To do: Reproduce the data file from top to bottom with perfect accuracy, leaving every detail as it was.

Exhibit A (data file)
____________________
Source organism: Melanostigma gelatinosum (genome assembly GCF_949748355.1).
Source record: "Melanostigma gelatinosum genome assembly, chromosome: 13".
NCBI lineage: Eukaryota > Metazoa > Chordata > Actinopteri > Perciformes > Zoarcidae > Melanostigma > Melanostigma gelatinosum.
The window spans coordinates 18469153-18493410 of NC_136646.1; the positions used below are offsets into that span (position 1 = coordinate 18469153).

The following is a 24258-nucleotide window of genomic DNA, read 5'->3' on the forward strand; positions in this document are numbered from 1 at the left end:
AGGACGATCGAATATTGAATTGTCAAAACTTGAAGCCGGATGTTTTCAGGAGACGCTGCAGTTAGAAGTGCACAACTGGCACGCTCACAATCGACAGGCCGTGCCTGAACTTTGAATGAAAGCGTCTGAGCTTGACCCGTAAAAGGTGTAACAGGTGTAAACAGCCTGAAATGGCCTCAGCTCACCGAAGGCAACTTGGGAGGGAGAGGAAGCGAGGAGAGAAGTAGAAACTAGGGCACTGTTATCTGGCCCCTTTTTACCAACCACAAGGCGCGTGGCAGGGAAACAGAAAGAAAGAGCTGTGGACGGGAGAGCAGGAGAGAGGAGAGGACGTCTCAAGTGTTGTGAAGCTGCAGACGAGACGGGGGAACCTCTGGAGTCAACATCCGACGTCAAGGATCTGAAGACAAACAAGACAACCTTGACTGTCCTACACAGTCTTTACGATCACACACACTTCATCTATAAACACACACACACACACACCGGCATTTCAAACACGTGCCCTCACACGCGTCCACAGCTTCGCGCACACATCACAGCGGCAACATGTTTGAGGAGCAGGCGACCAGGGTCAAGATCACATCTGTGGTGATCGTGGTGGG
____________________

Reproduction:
Source organism: Melanostigma gelatinosum (genome assembly GCF_949748355.1).
Source record: "Melanostigma gelatinosum genome assembly, chromosome: 13".
NCBI lineage: Eukaryota > Metazoa > Chordata > Actinopteri > Perciformes > Zoarcidae > Melanostigma > Melanostigma gelatinosum.
The window spans coordinates 18469153-18493410 of NC_136646.1; the positions used below are offsets into that span (position 1 = coordinate 18469153).

The following is a 24258-nucleotide window of genomic DNA, read 5'->3' on the forward strand; positions in this document are numbered from 1 at the left end:
AGGACGATCGAATATTGAATTGTCAAAACTTGAAGCCGGATGTTTTCAGGAGACGCTGCAGTTAGAAGTGCACAACTGGCACGCTCACAATCGACAGGCCGTGCCTGAACTTTGAATGAAAGCGTCTGAGCTTGACCCGTAAAAGGTGTAACAGGTGTAAACAGCCTGAAATGGCCTCAGCTCACCGAAGGCAACTTGGGAGGGAGAGGAAGCGAGGAGAGAAGTAGAAACTAGGGCACTGTTATCTGGCCCCTTTTTACCAACCACAAGGCGCGTGGCAGGGAAACAGAAAGAAAGAGCTGTGGACGGGAGAGCAGGAGAGAGGAGAGGACGTCTCAAGTGTTGTGAAGCTGCAGACGAGACGGGGGAACCTCTGGAGTCAACATCCGACGTCAAGGATCTGAAGACAAACAAGACAACCTTGACTGTCCTACACAGTCTTTACGATCACACACACTTCATCTATAAACACACACACACACACACCGGCATTTCAAACACGTGCCCTCACACGCGTCCACAGCTTCGCGCACACATCACAGCGGCAACATGTTTGAGGAGCAGGCGACCAGGGTCAAGATCACATCTGTGGTGATCGTGGTGGG